You are here
This Camel Wants a Smaller Hump
Camels are the chosen beasts of burden for the deserts of North Africa and the Middle East. Why then, as a photographer in San Francisco, did I feel like one. The answer is pretty simple: too much stuff.
Generally, I'm a light traveler. I spent three months in Spain with just two carry-on bags and if it wasn't for my tripod, I would have done the same when I worked in Ghana for six weeks. But the pressure of our first trial issue really got me going. What if I needed hot lamps for indoor interviews or a Glide-cam for floating shots? Maybe I needed a camera cage for run-and-gun footage? Better bring along mics, extensions cords and reflectors too... you know, just in case. Bottom line, my car was packed with my entire studio's worth of equipment, of which I used a tiny fraction. So what did I learn from this trip?
1. My standard photojournalist kit has been plenty comprehensive for 90% of the work I have done. We're talking two mid-range aps-c SLR cameras, a 17mm-40mm f4 lens, a 70mm-200mm f4 lens, and a 50mm f2.8 macro lens. One backpack worth of gear, nothing more.
2. Tripods are nice to have, especially for video, but a full size tripod with a horizontal column isn't really necessary. Several tripod makers offer travel tripods that pack small enough to fit in a carry-on and have the weight capacity to handle a small video head and a DSLR. Benro's Travel Angel II stood out amongst the pack in my opinion.
3. I knew there was a reason I used plain backpacks. In Ghana I made it a habit to pack my camera gear in a plain blue Jansport backpack. It attracted no attention until I pulled my gear out. Unfortunately, the lack of padding was rough on the equipment. I have found bags like Crumpler's Karachi Outpost and Incase's DSLR Pro Pack series that are discrete, yet have all the amenities of a traditional camera bag. Wish I had found them before I strapped this bad boy to my back in San Fran.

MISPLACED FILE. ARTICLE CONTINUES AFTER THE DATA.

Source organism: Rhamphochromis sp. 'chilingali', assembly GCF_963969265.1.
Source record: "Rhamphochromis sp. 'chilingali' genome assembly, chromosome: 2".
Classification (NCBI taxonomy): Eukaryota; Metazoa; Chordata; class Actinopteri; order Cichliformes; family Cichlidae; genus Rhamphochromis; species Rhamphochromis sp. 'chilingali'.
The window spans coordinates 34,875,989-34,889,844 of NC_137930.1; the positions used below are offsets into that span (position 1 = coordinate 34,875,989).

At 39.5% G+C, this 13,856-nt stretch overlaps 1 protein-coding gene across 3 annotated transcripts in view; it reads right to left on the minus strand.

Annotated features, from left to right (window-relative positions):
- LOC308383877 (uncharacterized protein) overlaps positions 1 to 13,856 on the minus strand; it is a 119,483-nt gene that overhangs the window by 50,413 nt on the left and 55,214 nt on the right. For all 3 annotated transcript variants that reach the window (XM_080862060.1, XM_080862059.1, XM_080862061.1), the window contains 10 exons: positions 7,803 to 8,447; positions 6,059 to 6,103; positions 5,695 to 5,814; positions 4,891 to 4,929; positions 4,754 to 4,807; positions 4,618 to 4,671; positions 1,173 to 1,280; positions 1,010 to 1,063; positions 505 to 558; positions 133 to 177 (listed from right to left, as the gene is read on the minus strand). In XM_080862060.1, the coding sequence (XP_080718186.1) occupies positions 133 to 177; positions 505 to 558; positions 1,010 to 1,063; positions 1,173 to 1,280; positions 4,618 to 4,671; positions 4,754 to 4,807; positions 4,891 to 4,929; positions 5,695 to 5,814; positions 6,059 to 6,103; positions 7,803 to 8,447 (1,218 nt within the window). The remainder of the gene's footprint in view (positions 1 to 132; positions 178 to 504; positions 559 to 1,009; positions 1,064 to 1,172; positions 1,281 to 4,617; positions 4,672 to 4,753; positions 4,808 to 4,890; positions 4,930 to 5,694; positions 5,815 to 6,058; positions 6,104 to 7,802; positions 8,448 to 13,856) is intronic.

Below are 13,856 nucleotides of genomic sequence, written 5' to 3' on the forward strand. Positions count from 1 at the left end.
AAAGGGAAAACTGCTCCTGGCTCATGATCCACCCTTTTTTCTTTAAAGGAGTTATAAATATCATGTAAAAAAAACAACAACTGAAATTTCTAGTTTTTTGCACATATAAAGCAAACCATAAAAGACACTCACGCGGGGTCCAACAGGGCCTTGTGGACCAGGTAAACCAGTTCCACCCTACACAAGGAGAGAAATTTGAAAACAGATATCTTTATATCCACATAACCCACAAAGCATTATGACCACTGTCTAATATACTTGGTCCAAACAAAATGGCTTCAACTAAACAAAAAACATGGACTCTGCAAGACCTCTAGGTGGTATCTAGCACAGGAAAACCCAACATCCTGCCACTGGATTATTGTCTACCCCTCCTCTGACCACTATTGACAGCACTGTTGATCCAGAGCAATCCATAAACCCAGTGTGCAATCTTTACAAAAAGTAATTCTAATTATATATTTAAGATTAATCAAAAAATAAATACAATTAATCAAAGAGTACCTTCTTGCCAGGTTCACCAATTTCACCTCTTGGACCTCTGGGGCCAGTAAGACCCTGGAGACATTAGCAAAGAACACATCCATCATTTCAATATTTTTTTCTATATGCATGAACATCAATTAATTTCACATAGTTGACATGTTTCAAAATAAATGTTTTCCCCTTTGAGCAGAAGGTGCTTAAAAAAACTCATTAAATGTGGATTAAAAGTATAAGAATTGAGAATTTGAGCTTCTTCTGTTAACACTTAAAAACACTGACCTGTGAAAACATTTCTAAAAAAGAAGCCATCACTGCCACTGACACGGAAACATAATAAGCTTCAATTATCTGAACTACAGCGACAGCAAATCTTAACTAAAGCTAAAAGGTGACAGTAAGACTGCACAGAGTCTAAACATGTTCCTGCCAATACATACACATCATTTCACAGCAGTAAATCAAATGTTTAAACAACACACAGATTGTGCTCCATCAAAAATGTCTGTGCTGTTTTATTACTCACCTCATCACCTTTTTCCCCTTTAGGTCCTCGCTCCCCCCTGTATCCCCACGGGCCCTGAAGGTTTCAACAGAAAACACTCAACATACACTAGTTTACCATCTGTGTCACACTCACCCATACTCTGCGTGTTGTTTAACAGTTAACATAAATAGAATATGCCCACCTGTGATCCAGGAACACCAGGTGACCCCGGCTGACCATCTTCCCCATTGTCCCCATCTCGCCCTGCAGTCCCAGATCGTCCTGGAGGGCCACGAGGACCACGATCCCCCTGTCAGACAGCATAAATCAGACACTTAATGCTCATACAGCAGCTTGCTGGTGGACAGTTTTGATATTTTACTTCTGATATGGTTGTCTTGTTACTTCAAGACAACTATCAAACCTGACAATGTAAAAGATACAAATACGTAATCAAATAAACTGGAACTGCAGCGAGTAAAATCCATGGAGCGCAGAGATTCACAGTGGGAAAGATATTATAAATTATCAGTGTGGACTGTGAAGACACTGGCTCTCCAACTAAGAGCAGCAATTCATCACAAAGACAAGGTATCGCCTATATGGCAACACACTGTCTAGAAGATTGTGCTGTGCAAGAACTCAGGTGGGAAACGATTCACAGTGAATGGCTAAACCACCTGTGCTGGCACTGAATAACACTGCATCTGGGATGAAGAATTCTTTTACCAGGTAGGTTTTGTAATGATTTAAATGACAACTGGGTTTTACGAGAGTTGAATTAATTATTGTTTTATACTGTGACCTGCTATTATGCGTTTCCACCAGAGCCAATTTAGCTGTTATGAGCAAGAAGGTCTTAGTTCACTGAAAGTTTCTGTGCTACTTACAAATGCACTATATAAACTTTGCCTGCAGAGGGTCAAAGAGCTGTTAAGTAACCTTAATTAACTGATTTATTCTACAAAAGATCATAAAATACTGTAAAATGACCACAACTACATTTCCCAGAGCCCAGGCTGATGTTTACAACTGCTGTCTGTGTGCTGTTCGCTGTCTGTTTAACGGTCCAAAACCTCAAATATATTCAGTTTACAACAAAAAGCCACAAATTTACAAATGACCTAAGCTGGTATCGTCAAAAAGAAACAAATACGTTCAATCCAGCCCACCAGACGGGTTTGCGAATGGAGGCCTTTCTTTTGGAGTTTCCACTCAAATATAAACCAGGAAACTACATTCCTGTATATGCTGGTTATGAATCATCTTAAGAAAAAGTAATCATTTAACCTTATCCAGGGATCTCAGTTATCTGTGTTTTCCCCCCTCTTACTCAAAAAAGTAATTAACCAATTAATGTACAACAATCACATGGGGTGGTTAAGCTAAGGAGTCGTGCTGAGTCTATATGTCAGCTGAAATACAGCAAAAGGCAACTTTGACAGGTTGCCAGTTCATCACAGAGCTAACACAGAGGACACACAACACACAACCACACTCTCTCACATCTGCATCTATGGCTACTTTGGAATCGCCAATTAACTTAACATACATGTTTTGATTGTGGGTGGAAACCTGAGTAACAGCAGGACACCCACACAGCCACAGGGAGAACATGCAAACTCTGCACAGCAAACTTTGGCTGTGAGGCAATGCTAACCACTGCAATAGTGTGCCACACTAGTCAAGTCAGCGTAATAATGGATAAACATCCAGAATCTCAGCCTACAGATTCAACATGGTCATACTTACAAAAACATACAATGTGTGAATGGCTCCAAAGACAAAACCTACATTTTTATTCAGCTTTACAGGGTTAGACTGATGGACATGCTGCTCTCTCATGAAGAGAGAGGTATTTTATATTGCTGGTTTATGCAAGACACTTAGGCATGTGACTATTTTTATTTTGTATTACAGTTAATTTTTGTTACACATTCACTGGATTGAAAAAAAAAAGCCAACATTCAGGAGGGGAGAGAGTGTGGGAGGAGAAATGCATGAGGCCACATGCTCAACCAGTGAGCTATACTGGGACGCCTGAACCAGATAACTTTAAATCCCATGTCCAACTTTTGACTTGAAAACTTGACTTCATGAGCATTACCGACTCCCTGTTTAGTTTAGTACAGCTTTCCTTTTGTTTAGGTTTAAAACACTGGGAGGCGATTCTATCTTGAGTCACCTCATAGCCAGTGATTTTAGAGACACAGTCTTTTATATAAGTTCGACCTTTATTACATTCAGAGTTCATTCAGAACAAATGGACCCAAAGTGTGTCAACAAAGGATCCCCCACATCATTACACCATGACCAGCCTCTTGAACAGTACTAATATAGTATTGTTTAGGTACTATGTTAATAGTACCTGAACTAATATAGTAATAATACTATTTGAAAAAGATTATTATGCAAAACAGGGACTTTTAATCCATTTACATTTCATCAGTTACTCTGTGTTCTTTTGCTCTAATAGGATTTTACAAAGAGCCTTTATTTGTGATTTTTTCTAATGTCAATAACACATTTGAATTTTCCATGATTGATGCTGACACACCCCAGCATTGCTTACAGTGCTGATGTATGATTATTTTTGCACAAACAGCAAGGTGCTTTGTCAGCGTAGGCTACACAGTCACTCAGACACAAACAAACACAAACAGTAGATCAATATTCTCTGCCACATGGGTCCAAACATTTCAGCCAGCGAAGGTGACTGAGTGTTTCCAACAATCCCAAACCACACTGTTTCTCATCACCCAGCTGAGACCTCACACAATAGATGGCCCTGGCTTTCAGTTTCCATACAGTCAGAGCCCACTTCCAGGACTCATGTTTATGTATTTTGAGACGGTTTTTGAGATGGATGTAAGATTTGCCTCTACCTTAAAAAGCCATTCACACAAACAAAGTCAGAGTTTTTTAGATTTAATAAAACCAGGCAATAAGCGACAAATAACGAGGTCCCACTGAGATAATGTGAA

4. POV cameras are a blessing. Immersion Travel Magazine currently has a one person multi-media crew. That means every time I stick a Go-Pro-like camera on a surface for a second angle it's like adding an extra photographer. I keep one in my kit and I am strongly considering adding a second. Also, the suction cup and bar clamps have proven to be the most useful of all the attachments. 5. Cold medicine. Yes, this has nothing to do with camera gear, but both Clare and I got sick on this trip and having a little cold medicine went a long way to keeping the trial issue on track. Thanks to Alka-Seltzer and some terrible tasting purple stuff, we only had to cancel one shoot.